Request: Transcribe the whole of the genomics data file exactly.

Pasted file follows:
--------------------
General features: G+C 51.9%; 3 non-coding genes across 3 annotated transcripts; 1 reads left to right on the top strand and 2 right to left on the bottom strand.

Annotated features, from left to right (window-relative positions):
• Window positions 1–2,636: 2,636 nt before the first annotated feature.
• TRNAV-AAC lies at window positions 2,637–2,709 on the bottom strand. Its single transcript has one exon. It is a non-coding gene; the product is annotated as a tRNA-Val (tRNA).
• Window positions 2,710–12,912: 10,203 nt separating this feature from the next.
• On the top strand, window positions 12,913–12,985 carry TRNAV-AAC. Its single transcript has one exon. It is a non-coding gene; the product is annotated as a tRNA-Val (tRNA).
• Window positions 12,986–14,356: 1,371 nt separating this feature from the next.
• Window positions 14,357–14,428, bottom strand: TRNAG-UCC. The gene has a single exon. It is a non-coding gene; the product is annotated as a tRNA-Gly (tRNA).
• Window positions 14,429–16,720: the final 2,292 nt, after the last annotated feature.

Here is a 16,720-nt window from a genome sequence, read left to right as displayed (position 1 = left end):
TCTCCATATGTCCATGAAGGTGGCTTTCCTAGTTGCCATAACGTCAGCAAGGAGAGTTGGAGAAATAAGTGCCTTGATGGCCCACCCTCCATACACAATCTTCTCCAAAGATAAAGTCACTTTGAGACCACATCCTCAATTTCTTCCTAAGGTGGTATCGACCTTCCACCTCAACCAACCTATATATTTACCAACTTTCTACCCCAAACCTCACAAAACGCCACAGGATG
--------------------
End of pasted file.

General features: G+C 51.9%; 3 non-coding genes across 3 annotated transcripts; 1 reads left to right on the top strand and 2 right to left on the bottom strand.

Annotated features, from left to right (window-relative positions):
• Window positions 1–2,636: 2,636 nt before the first annotated feature.
• TRNAV-AAC lies at window positions 2,637–2,709 on the bottom strand. Its single transcript has one exon. It is a non-coding gene; the product is annotated as a tRNA-Val (tRNA).
• Window positions 2,710–12,912: 10,203 nt separating this feature from the next.
• On the top strand, window positions 12,913–12,985 carry TRNAV-AAC. Its single transcript has one exon. It is a non-coding gene; the product is annotated as a tRNA-Val (tRNA).
• Window positions 12,986–14,356: 1,371 nt separating this feature from the next.
• Window positions 14,357–14,428, bottom strand: TRNAG-UCC. The gene has a single exon. It is a non-coding gene; the product is annotated as a tRNA-Gly (tRNA).
• Window positions 14,429–16,720: the final 2,292 nt, after the last annotated feature.

Here is a 16,720-nt window from a genome sequence, read left to right as displayed (position 1 = left end):
TCTCCATATGTCCATGAAGGTGGCTTTCCTAGTTGCCATAACGTCAGCAAGGAGAGTTGGAGAAATAAGTGCCTTGATGGCCCACCCTCCATACACAATCTTCTCCAAAGATAAAGTCACTTTGAGACCACATCCTCAATTTCTTCCTAAGGTGGTATCGACCTTCCACCTCAACCAACCTATATATTTACCAACTTTCTACCCCAAACCTCACAAAACGCCACAGGATG